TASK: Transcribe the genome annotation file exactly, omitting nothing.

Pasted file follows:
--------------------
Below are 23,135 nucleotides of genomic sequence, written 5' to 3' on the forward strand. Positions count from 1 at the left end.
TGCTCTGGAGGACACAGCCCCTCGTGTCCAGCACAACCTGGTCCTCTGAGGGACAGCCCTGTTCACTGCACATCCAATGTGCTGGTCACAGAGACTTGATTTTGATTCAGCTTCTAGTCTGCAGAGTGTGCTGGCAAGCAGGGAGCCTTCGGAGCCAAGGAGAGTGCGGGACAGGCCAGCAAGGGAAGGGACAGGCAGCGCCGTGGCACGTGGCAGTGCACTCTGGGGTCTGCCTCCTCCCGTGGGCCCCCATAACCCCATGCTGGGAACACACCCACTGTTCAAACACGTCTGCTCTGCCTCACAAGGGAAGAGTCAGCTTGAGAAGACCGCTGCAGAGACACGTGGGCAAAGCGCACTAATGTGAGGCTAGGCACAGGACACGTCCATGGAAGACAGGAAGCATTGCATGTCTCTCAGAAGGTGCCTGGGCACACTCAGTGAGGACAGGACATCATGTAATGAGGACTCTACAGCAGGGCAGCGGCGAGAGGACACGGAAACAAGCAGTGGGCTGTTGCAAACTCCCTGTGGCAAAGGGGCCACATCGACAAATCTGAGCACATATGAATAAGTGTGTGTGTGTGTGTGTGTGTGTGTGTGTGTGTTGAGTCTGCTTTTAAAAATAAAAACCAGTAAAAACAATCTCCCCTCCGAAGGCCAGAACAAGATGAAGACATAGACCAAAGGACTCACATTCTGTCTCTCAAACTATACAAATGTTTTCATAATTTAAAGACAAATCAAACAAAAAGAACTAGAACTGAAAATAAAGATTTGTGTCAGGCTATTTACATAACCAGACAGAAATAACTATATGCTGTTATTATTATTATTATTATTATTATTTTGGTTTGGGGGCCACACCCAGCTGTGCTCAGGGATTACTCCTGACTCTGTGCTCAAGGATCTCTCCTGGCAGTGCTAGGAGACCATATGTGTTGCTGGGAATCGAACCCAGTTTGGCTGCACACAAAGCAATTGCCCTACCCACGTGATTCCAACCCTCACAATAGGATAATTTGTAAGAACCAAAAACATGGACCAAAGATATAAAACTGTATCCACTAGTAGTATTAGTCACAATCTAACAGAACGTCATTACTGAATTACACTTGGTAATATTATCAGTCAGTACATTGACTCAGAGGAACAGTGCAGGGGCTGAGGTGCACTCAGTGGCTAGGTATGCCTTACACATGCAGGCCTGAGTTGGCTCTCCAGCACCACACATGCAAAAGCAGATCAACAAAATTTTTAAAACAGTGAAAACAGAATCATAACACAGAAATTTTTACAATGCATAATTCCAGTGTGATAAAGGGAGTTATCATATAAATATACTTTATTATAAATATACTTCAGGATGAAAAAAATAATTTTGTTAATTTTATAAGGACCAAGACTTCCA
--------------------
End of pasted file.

Below are 23,135 nucleotides of genomic sequence, written 5' to 3' on the forward strand. Positions count from 1 at the left end.
TGCTCTGGAGGACACAGCCCCTCGTGTCCAGCACAACCTGGTCCTCTGAGGGACAGCCCTGTTCACTGCACATCCAATGTGCTGGTCACAGAGACTTGATTTTGATTCAGCTTCTAGTCTGCAGAGTGTGCTGGCAAGCAGGGAGCCTTCGGAGCCAAGGAGAGTGCGGGACAGGCCAGCAAGGGAAGGGACAGGCAGCGCCGTGGCACGTGGCAGTGCACTCTGGGGTCTGCCTCCTCCCGTGGGCCCCCATAACCCCATGCTGGGAACACACCCACTGTTCAAACACGTCTGCTCTGCCTCACAAGGGAAGAGTCAGCTTGAGAAGACCGCTGCAGAGACACGTGGGCAAAGCGCACTAATGTGAGGCTAGGCACAGGACACGTCCATGGAAGACAGGAAGCATTGCATGTCTCTCAGAAGGTGCCTGGGCACACTCAGTGAGGACAGGACATCATGTAATGAGGACTCTACAGCAGGGCAGCGGCGAGAGGACACGGAAACAAGCAGTGGGCTGTTGCAAACTCCCTGTGGCAAAGGGGCCACATCGACAAATCTGAGCACATATGAATAAGTGTGTGTGTGTGTGTGTGTGTGTGTGTGTGTGTTGAGTCTGCTTTTAAAAATAAAAACCAGTAAAAACAATCTCCCCTCCGAAGGCCAGAACAAGATGAAGACATAGACCAAAGGACTCACATTCTGTCTCTCAAACTATACAAATGTTTTCATAATTTAAAGACAAATCAAACAAAAAGAACTAGAACTGAAAATAAAGATTTGTGTCAGGCTATTTACATAACCAGACAGAAATAACTATATGCTGTTATTATTATTATTATTATTATTATTTTGGTTTGGGGGCCACACCCAGCTGTGCTCAGGGATTACTCCTGACTCTGTGCTCAAGGATCTCTCCTGGCAGTGCTAGGAGACCATATGTGTTGCTGGGAATCGAACCCAGTTTGGCTGCACACAAAGCAATTGCCCTACCCACGTGATTCCAACCCTCACAATAGGATAATTTGTAAGAACCAAAAACATGGACCAAAGATATAAAACTGTATCCACTAGTAGTATTAGTCACAATCTAACAGAACGTCATTACTGAATTACACTTGGTAATATTATCAGTCAGTACATTGACTCAGAGGAACAGTGCAGGGGCTGAGGTGCACTCAGTGGCTAGGTATGCCTTACACATGCAGGCCTGAGTTGGCTCTCCAGCACCACACATGCAAAAGCAGATCAACAAAATTTTTAAAACAGTGAAAACAGAATCATAACACAGAAATTTTTACAATGCATAATTCCAGTGTGATAAAGGGAGTTATCATATAAATATACTTTATTATAAATATACTTCAGGATGAAAAAAATAATTTTGTTAATTTTATAAGGACCAAGACTTCCA